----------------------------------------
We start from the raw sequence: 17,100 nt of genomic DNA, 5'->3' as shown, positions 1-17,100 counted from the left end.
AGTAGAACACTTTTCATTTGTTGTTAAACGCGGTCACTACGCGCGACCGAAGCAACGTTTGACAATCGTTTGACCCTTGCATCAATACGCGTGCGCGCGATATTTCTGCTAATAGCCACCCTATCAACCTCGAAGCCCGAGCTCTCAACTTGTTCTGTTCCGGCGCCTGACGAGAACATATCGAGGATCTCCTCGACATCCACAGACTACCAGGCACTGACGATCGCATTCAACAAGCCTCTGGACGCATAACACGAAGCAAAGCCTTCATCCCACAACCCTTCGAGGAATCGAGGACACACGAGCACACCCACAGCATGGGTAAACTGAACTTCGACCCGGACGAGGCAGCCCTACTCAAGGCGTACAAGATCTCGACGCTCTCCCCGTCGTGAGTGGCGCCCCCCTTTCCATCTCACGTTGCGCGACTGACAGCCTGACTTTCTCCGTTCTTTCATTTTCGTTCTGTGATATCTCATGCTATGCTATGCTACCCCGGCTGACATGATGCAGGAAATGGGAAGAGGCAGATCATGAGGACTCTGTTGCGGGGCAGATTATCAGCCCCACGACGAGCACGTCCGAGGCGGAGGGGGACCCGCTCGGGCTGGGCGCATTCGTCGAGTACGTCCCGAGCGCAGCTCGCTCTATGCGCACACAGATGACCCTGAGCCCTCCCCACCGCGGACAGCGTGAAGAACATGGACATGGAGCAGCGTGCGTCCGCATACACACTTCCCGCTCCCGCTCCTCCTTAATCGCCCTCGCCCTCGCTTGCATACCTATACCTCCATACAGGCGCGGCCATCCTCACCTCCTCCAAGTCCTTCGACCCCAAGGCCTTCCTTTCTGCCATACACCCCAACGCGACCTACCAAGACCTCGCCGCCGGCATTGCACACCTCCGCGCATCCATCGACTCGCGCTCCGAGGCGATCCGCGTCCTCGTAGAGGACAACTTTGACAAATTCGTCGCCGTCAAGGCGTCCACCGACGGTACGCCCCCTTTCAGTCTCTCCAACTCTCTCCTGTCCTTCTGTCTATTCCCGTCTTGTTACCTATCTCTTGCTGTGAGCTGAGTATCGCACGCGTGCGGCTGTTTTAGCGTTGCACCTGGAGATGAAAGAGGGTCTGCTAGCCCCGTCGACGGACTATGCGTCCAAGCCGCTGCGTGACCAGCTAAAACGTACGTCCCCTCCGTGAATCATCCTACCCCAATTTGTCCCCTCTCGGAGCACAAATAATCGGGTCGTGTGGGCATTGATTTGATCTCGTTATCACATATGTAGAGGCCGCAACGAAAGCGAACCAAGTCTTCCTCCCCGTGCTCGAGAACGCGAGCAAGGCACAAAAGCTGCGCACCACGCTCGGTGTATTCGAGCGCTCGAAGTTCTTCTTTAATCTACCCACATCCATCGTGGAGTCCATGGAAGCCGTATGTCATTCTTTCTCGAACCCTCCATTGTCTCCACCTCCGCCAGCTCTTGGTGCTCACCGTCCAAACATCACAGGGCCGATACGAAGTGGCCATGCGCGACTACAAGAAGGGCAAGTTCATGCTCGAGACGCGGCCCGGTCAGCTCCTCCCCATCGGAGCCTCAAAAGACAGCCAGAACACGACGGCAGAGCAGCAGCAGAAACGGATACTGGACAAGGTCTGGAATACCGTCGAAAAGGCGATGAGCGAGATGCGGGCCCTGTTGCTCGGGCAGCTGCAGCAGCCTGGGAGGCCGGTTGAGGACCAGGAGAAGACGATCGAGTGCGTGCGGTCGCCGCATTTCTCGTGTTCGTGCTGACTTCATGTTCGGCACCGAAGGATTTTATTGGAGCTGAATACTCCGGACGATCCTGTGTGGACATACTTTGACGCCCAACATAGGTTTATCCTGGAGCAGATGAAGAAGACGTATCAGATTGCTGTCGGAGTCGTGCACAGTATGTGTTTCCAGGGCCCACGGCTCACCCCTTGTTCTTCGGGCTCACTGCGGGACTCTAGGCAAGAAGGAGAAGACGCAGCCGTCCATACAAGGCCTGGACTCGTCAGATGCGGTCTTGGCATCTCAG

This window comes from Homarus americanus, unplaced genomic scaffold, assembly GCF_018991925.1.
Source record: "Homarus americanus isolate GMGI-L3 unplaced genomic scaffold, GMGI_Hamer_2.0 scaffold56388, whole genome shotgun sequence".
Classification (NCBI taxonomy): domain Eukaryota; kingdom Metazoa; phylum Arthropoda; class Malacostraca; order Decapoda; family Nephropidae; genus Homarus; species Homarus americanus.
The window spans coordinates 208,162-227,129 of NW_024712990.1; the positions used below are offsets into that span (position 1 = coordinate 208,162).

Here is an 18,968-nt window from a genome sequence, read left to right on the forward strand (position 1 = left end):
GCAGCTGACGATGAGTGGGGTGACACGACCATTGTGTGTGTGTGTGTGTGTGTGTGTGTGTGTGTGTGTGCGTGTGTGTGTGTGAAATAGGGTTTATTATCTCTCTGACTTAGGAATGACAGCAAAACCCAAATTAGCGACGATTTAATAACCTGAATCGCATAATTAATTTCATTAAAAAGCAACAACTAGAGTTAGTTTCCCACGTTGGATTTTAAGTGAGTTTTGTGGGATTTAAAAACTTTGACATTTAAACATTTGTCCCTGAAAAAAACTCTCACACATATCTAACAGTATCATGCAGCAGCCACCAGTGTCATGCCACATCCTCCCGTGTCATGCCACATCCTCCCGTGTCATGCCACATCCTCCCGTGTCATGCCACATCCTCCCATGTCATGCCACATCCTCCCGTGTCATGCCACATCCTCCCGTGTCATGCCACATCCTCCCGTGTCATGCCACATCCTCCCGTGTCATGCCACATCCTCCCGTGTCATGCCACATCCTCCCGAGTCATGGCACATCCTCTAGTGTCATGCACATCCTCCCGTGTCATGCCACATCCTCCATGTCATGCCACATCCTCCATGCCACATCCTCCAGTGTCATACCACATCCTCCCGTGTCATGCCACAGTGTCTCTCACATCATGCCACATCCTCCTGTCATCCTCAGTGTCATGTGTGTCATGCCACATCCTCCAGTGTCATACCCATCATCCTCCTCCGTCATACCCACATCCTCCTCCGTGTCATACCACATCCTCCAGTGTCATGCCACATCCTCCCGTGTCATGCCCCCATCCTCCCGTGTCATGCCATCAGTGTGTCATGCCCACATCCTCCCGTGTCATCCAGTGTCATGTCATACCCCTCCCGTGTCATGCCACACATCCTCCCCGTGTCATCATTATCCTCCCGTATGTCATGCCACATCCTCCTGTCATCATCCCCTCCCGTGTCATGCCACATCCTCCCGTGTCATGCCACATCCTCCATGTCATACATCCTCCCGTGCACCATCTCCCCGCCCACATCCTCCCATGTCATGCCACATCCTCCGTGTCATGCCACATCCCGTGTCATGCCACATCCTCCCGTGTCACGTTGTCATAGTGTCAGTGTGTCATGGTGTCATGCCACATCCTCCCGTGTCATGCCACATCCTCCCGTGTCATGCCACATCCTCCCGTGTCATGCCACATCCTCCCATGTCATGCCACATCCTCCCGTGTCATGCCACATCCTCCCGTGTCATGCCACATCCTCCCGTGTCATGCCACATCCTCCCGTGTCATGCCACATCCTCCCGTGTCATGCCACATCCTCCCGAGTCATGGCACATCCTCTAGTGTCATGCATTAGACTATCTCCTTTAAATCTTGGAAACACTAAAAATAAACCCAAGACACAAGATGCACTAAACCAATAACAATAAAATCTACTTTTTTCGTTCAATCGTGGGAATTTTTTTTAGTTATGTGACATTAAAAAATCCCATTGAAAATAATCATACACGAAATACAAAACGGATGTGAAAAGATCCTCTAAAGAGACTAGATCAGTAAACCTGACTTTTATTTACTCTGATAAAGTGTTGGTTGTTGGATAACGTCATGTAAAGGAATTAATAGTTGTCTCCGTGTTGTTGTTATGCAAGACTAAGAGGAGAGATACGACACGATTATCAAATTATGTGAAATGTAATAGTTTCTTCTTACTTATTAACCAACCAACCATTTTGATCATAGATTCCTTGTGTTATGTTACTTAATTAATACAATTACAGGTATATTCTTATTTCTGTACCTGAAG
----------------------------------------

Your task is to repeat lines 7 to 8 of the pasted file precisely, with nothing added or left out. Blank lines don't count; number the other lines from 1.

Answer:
Here is an 18,968-nt window from a genome sequence, read left to right on the forward strand (position 1 = left end):
GCAGCTGACGATGAGTGGGGTGACACGACCATTGTGTGTGTGTGTGTGTGTGTGTGTGTGTGTGTGTGTGCGTGTGTGTGTGTGAAATAGGGTTTATTATCTCTCTGACTTAGGAATGACAGCAAAACCCAAATTAGCGACGATTTAATAACCTGAATCGCATAATTAATTTCATTAAAAAGCAACAACTAGAGTTAGTTTCCCACGTTGGATTTTAAGTGAGTTTTGTGGGATTTAAAAACTTTGACATTTAAACATTTGTCCCTGAAAAAAACTCTCACACATATCTAACAGTATCATGCAGCAGCCACCAGTGTCATGCCACATCCTCCCGTGTCATGCCACATCCTCCCGTGTCATGCCACATCCTCCCGTGTCATGCCACATCCTCCCATGTCATGCCACATCCTCCCGTGTCATGCCACATCCTCCCGTGTCATGCCACATCCTCCCGTGTCATGCCACATCCTCCCGTGTCATGCCACATCCTCCCGTGTCATGCCACATCCTCCCGAGTCATGGCACATCCTCTAGTGTCATGCACATCCTCCCGTGTCATGCCACATCCTCCATGTCATGCCACATCCTCCATGCCACATCCTCCAGTGTCATACCACATCCTCCCGTGTCATGCCACAGTGTCTCTCACATCATGCCACATCCTCCTGTCATCCTCAGTGTCATGTGTGTCATGCCACATCCTCCAGTGTCATACCCATCATCCTCCTCCGTCATACCCACATCCTCCTCCGTGTCATACCACATCCTCCAGTGTCATGCCACATCCTCCCGTGTCATGCCCCCATCCTCCCGTGTCATGCCATCAGTGTGTCATGCCCACATCCTCCCGTGTCATCCAGTGTCATGTCATACCCCTCCCGTGTCATGCCACACATCCTCCCCGTGTCATCATTATCCTCCCGTATGTCATGCCACATCCTCCTGTCATCATCCCCTCCCGTGTCATGCCACATCCTCCCGTGTCATGCCACATCCTCCATGTCATACATCCTCCCGTGCACCATCTCCCCGCCCACATCCTCCCATGTCATGCCACATCCTCCGTGTCATGCCACATCCCGTGTCATGCCACATCCTCCCGTGTCACGTTGTCATAGTGTCAGTGTGTCATGGTGTCATGCCACATCCTCCCGTGTCATGCCACATCCTCCCGTGTCATGCCACATCCTCCCGTGTCATGCCACATCCTCCCATGTCATGCCACATCCTCCCGTGTCATGCCACATCCTCCCGTGTCATGCCACATCCTCCCGTGTCATGCCACATCCTCCCGTGTCATGCCACATCCTCCCGTGTCATGCCACATCCTCCCGAGTCATGGCACATCCTCTAGTGTCATGCATTAGACTATCTCCTTTAAATCTTGGAAACACTAAAAATAAACCCAAGACACAAGATGCACTAAACCAATAACAATAAAATCTACTTTTTTCGTTCAATCGTGGGAATTTTTTTTAGTTATGTGACATTAAAAAATCCCATTGAAAATAATCATACACGAAATACAAAACGGATGTGAAAAGATCCTCTAAAGAGACTAGATCAGTAAACCTGACTTTTATTTACTCTGATAAAGTGTTGGTTGTTGGATAACGTCATGTAAAGGAATTAATAGTTGTCTCCGTGTTGTTGTTATGCAAGACTAAGAGGAGAGATACGACACGATTATCAAATTATGTGAAATGTAATAGTTTCTTCTTACTTATTAACCAACCAACCATTTTGATCATAGATTCCTTGTGTTATGTTACTTAATTAATACAATTACAGGTATATTCTTATTTCTGTACCTGAAG